He said the Fine Gael and Labour government has increased the mental health budget by 20 per cent in recent years, adding that despite the economic crash, tens of millions of euros have been invested nationally.

Minister Kehoe said: ‘I recognise that there are a huge number of problems in the area. We, in County Wexford, are one of the leaders of the Vision for Change programme. We have excellent day services but we don’t have a small ten bed unit for emergencies. Waterford has been designated the centre of excellence for acute psychiatric services in the South East but I would like to see a unit in County Wexford. I have spoken to Minister Leo Varadkar on this as I would like this facility for people who need acute services. On the grounds of St John’s Hospital we have step down facilities. A lot of people don’t know that and about the independent living there. We want to maintain these services and to enhance them.’

He said the whole area of psychiatric care has changed dramatically in recent years.

‘People used to go to places like St Senan’s and be locked into them for life. I have spoken to family members of people like this.’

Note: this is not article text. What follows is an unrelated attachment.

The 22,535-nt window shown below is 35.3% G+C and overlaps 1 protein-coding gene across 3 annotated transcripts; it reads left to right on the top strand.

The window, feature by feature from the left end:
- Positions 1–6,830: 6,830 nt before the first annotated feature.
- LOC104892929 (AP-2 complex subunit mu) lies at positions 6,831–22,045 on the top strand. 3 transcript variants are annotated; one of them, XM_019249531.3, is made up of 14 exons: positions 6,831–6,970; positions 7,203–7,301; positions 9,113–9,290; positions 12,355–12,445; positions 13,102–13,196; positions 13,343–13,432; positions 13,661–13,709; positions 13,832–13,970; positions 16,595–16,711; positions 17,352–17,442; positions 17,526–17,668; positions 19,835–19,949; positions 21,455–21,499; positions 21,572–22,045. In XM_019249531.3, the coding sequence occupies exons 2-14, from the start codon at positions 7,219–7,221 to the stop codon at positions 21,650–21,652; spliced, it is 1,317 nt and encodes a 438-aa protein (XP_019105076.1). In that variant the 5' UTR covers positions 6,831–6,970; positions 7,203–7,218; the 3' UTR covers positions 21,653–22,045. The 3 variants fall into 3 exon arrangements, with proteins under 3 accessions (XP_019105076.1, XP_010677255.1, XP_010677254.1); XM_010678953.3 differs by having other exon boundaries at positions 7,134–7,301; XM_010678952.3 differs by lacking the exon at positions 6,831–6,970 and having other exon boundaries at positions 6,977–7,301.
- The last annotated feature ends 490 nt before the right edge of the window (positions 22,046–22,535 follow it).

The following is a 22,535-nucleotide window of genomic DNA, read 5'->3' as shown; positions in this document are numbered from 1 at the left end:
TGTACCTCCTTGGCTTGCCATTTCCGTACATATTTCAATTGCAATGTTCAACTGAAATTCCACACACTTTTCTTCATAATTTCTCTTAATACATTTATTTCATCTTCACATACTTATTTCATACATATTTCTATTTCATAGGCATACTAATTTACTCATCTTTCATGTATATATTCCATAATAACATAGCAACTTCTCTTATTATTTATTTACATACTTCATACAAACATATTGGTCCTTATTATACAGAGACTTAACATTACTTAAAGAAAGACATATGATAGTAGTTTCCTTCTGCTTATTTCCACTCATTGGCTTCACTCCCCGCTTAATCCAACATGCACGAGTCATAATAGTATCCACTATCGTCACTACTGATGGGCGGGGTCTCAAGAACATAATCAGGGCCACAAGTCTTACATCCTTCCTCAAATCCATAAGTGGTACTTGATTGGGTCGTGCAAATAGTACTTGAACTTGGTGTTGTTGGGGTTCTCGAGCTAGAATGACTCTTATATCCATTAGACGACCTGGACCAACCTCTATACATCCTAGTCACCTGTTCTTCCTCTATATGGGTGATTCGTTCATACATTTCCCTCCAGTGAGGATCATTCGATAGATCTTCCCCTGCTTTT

He acknowledged that there is a ‘slippage’ in the service provided in the region.

When pressed, Minister Kehoe said there will be no annoucement on a psychiatric unit for the county in the short term.

‘We have to convince the people involved in Vision for Change. I do hear that there is a good service in Waterford but we hear all different types of stories.’

Minister Kehoe added: ‘The next government needs to look at counselling services in the county.’

Minister for Public Expenditure & Reform Brendan Howlin described the lack of an acute psychiatric unit in the county as ‘less than ideal.’

Minister Howlin said: ‘I strongly support the national mental health strategy, Vision for Change and I allocated €35m to that over the five years that I was in governnment. This has allowed community facilities to be developed across the country. The outstanding issue is the requirement to have an acute unit in Wexford if someone is having an acute episode so that they won’t have to go to Waterford or Wicklow which is not ideal. There should be an acute unit at Wexford General Hospital.’